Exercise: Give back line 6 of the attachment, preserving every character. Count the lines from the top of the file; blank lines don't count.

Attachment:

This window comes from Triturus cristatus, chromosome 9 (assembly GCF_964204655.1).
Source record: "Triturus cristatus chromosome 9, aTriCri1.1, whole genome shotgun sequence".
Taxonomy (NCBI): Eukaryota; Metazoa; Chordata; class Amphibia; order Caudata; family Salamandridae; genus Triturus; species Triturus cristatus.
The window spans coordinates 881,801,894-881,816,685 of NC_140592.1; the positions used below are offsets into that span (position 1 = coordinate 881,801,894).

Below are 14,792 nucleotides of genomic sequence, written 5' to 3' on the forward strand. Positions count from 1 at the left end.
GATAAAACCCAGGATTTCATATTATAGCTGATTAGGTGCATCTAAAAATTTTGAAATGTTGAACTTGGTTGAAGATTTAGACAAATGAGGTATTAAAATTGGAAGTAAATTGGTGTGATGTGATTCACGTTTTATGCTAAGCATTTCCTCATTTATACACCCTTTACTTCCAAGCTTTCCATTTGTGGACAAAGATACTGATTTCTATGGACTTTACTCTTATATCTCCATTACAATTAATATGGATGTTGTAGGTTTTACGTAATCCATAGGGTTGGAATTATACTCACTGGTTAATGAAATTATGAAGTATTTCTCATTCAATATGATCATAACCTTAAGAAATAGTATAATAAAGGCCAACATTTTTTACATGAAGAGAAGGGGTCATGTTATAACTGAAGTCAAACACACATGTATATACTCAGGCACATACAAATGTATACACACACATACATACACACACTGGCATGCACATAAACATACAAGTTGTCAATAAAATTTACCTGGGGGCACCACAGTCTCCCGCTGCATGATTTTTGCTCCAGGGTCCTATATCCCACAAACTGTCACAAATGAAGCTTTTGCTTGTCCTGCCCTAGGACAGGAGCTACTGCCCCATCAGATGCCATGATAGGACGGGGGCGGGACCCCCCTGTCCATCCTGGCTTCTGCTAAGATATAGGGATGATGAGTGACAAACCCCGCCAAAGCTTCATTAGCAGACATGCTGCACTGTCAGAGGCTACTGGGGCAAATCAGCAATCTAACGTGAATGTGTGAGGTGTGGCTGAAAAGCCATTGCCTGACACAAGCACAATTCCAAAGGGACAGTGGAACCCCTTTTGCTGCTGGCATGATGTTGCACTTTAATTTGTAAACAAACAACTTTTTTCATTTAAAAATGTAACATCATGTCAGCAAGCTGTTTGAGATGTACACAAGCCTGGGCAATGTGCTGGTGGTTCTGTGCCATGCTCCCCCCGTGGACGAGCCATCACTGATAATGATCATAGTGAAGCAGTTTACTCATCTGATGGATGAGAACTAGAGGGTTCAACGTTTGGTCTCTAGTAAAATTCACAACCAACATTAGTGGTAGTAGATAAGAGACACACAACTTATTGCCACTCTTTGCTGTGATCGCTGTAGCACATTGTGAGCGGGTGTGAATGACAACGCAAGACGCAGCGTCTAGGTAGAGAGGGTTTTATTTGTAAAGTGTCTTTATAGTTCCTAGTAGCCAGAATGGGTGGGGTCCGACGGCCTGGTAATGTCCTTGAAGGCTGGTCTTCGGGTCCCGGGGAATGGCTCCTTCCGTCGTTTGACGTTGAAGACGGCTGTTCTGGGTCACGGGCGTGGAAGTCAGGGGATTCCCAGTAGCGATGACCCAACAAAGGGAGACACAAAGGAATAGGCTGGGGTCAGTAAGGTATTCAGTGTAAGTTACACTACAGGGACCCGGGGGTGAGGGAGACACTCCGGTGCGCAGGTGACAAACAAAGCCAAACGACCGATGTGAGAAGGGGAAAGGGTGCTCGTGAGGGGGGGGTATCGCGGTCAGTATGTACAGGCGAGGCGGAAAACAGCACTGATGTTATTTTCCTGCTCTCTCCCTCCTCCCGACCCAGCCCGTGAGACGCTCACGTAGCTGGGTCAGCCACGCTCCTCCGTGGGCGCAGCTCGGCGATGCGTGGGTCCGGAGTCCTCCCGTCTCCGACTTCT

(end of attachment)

GATAAAACCCAGGATTTCATATTATAGCTGATTAGGTGCATCTAAAAATTTTGAAATGTTGAACTTGGTTGAAGATTTAGACAAATGAGGTATTAAAATTGGAAGTAAATTGGTGTGATGTGATTCACGTTTTATGCTAAGCATTTCCTCATTTATACACCCTTTACTTCCAAGCTTTCCATTTGTGGACAAAGATACTGATTTCTATGGACTTTACTCTTATATCTCCATTACAATTAATATGGATGTTGTAGGTTTTACGTAATCCATAGGGTTGGAATTATACTCACTGGTTAATGAAATTATGAAGTATTTCTCATTCAATATGATCATAACCTTAAGAAATAGTATAATAAAGGCCAACATTTTTTACATGAAGAGAAGGGGTCATGTTATAACTGAAGTCAAACACACATGTATATACTCAGGCACATACAAATGTATACACACACATACATACACACACTGGCATGCACATAAACATACAAGTTGTCAATAAAATTTACCTGGGGGCACCACAGTCTCCCGCTGCATGATTTTTGCTCCAGGGTCCTATATCCCACAAACTGTCACAAATGAAGCTTTTGCTTGTCCTGCCCTAGGACAGGAGCTACTGCCCCATCAGATGCCATGATAGGACGGGGGCGGGACCCCCCTGTCCATCCTGGCTTCTGCTAAGATATAGGGATGATGAGTGACAAACCCCGCCAAAGCTTCATTAGCAGACATGCTGCACTGTCAGAGGCTACTGGGGCAAATCAGCAATCTAACGTGAATGTGTGAGGTGTGGCTGAAAAGCCATTGCCTGACACAAGCACAATTCCAAAGGGACAGTGGAACCCCTTTTGCTGCTGGCATGATGTTGCACTTTAATTTGTAAACAAACAACTTTTTTCATTTAAAAATGTAACATCATGTCAGCAAGCTGTTTGAGATGTACACAAGCCTGGGCAATGTGCTGGTGGTTCTGTGCCATGCTCCCCCCGTGGACGAGCCATCACTGATAATGATCATAGTGAAGCAGTTTACTCATCTGATGGATGAGAACTAGAGGGTTCAACGTTTGGTCTCTAGTAAAATTCACAACCAACATTAGTGGTAGTAGATAAGAGACACACAACTTATTGCCACTCTTTGCTGTGATCGCTGTAGCACATTGTGAGCGGGTGTGAATGACAACGCAAGACGCAGCGTCTAGGTAGAGAGGGTTTTATTTGTAAAGTGTCTTTATAGTTCCTAGTAGCCAGAATGGGTGGGGTCCGACGGCCTGGTAATGTCCTTGAAGGCTGGTCTTCGGGTCCCGGGGAATGGCTCCTTCCGTCGTTTGACGTTGAAGACGGCTGTTCTGGGTCACGGGCGTGGAAGTCAGGGGATTCCCAGTAGCGATGACCCAACAAAGGGAGACACAAAGGAATAGGCTGGGGTCAGTAAGGTATTCAGTGTAAGTTACACTACAGGGACCCGGGGGTGAGGGAGACACTCCGGTGCGCAGGTGACAAACAAAGCCAAACGACCGATGTGAGAAGGGGAAAGGGTGCTCGTGAGGGGGGGGTATCGCGGTCAGTATGTACAGGCGAGGCGGAAAACAGCACTGATGTTATTTTCCTGCTCTCTCCCTCCTCCCGACCCAGCCCGTGAGACGCTCACGTAGCTGGGTCAGCCACGCTCCTCCGTGGGCGCAGCTCGGCGATGCGTGGGTCCGGAGTCCTCCCGTCTCCGACTTCT